View Full Version : I'm confused .. clarification needed please.

14-05-2016, 10:39am
Want to get to see snow for the 1st time and have been watching tutorials about settings. Some very conflicting opinions out there. One that did sound good was by some dude called Bryan Peterson. He suggests using the Sunny 16 rule.

Understood what he said but it was not specific for F stop ISO and Shutter.
he says that shooting with the sun behind you shoot at...
F/16 ISO 200 & Shutter 200 OR
F/11 ISO 400 OR
F/8 ISO 800 OR
F 5.6 ISO 1600..should give you similar results. I understand that but he forgot to mention the shutter speed for each setting.
My question is, does shutter speed stay at 200 for each setting or does shutter speed increase to be the same as SIO for each setting?

He mentioned these setting work best for either front or side lit shots (sun to your back or side of you).
anyone give advice on that please.
Also how would that rule change if there was no sun and it was cloudy and grey instead?
Thanks guys

John King
14-05-2016, 5:36pm
Gidday Angelo

Regardless of the exposure parameters for any given scene, be careful of the WB when photographing snow. The WB settings of most (or all ... ) cameras tend to interpret the white of the snow as middle grey (18% grey), making a mess of the WB for the whole image.

Mark L
14-05-2016, 7:28pm
Take a few photos and test how the exposure looks, you may need to lower exposure compensation.

Sunny 16 is covered here (who'd have thought to look there :)) http://www.ausphotography.net.au/forum/showlibrary.php?title=New_To_Photography:Sunny_16_and_exposure_guides

15-05-2016, 1:06am
With questions like this it really helps to see what gear you are planning to use. I just checked your profile and see you have a Sony A7s. Although I know next to squat about Sony I will guess and say like any modern camera they have a built in metering system (in fact i am sure they do).

The modern camera meters a scene as if it is 18% grey - so if you have a predominately white back ground your camera is going to treat this as 18% grey and adjust the exposure accordingly. This is where you need to use exposure compensation to adjust the metering - in the snow you need to add a little more exposure and if you shooting in raw one stop should be enough. I have heard the Sony A7 series have excellent dynamic range so you are not in too much danger if you shoot and process raw images.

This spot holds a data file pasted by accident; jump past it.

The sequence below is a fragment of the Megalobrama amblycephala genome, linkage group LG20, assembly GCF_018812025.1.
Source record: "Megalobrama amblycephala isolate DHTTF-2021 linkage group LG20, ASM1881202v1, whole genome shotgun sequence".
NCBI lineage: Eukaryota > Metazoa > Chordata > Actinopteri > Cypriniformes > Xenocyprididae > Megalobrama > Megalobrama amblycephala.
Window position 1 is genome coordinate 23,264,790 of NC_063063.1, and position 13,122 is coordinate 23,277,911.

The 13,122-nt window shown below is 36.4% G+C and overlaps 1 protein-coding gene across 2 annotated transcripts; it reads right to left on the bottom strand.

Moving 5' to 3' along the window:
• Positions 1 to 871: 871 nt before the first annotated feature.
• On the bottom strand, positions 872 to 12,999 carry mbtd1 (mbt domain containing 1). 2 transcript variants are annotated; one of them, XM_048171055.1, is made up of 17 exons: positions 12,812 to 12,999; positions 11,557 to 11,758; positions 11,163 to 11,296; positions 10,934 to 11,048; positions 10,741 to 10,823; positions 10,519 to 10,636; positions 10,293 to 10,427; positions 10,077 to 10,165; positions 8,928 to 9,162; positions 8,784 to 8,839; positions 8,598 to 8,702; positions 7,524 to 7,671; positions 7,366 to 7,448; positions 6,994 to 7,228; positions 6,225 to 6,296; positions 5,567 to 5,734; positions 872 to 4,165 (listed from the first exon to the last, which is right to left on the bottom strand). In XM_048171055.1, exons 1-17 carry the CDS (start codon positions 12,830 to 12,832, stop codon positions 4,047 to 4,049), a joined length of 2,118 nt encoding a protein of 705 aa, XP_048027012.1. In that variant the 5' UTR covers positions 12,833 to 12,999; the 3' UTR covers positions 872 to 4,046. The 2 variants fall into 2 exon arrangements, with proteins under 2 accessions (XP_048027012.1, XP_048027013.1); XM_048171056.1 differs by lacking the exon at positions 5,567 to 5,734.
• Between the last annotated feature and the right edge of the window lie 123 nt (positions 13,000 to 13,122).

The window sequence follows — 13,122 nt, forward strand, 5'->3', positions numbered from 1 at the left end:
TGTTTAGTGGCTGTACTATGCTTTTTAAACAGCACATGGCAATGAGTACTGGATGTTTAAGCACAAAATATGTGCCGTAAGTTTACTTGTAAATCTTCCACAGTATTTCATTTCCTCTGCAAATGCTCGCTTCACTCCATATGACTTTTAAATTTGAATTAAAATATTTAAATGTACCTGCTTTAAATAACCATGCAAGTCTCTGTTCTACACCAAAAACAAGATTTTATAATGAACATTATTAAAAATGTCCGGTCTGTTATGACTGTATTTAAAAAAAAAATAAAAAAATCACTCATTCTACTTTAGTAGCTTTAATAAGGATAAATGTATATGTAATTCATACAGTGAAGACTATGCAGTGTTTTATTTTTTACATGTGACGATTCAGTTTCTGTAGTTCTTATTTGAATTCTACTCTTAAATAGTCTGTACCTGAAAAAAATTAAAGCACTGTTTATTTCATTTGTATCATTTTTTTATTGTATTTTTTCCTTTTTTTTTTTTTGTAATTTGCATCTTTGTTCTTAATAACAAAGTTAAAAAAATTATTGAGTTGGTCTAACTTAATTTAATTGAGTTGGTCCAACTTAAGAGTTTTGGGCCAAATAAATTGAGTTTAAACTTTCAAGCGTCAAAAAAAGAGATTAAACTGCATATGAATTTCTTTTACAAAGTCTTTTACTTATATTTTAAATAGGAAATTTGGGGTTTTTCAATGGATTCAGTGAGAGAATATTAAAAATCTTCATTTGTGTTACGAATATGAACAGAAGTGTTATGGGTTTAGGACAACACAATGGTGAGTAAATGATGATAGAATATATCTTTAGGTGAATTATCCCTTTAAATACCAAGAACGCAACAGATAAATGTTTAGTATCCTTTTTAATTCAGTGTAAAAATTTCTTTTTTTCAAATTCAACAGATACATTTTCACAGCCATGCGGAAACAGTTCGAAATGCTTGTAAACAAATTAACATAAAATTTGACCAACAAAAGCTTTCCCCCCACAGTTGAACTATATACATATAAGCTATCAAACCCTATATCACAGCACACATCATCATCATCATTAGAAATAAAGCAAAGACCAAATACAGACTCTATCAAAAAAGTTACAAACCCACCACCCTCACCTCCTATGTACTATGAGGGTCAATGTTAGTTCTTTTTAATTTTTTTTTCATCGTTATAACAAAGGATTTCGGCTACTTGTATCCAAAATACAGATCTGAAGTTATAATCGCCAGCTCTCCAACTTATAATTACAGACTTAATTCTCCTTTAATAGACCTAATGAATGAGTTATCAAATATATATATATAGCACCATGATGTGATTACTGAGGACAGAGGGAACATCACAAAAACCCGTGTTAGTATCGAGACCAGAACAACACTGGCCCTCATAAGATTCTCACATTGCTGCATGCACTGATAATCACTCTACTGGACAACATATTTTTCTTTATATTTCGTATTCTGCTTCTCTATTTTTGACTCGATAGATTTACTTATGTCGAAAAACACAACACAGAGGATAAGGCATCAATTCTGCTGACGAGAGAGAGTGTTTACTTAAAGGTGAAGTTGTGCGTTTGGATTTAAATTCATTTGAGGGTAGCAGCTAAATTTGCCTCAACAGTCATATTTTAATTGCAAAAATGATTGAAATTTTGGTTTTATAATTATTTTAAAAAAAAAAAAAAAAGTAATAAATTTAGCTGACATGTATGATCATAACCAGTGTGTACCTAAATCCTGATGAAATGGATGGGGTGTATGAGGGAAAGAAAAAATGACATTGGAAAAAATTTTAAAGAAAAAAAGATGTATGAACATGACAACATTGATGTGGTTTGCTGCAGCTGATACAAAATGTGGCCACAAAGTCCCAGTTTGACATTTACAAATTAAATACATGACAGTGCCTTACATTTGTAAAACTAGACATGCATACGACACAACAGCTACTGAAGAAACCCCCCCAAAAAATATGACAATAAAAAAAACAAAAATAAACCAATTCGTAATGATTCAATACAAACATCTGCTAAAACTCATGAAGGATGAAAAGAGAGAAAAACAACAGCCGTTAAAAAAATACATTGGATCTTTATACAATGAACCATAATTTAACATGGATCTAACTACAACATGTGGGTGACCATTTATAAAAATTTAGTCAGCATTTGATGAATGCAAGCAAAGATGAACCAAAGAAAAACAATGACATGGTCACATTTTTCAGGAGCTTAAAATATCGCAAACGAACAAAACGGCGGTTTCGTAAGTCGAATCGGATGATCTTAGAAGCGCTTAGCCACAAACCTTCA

The meter in your camera will take into account if it is sunny, cloudy, whether the sun is high noon or whether it is setting behind you.

If you are shooting people against a snow back ground you might want to add a little fill flash so as not to under expose your subjects.

Hope this helps.

15-05-2016, 8:05am
Two things:

I agree with Brian, in the way you'd go about using the camera. Set the camera to matrix metering +1Ev exposure compensation when you're shooting in the snowy conditions.
Just remember to adjust that setting if you change scene and not shooting in the snow!(eg. shooting inside a building or something).

Personally, I'd be 101% sure I had a CPL to use if it got sunny in snowy conditions.
Snow under sunny lighting is highly reflective and bright, and you may need closer to +2Ev compensation to counter for that.

You have the S16 rule backwards
If you were setting at f/16 ISO200 and 1/200s and wanted to use f/11 instead, then ISO sensitivity must reduce and/or shutter must speed up!

So f/11 could be:

ISO100 at 1/200s or ISO200 and 1/400s.

If you set camera to f/11 and ISO400 (by comparison to f/16 with ISO200 and 1/200s) then shutter speed for the same exposure would need to be 1/800s!

1/200s -> 1/400s increase for the f/16->f/11 adjustment, and then from 1/400s->1/800s for the increase from ISO200->ISO400

Personally, I wouldn't worry about sunny16 when shooting with a digital camera!
You're camera will have a fairly accurate light meter calibrated by the manufacturer to work well for your camera's sensor.
The trick is to gain enough experience with the camera, understand how it measures the light for any given circumstances and with any individual lens, and start worrying less about metering and exposure, and more about just enjoying the moments and content in in the images you're trying to capture.

I wouldn't worry too much about WB setting tho. If you're smart, you'd want to be be shooting in raw format anyhow. WB in raw shooting is an irrelevant setting to concern about.
Only later on in your raw editing software do you then worry about WB. On the raw file in your editor, you then simply use the click to a grey point tool or use a specific temp/tint combination.

FWIW: on the very few occasions when I've shot in snow, they've always been in totally overcast situations. Camera is basically glued to the AWB setting, and so on the raw files I noted that in those same cloudy snowy situations that cloudy(6500K) WB setting seems to look the most natural. With a bit of tweaking and fiddling, you could go anywhere between 6000K and 6500K and not really see all that much difference(unless directly comparing side by side).

15-05-2016, 3:16pm
Thanks Heaps guys. Makes sense.
yes I always shoot raw.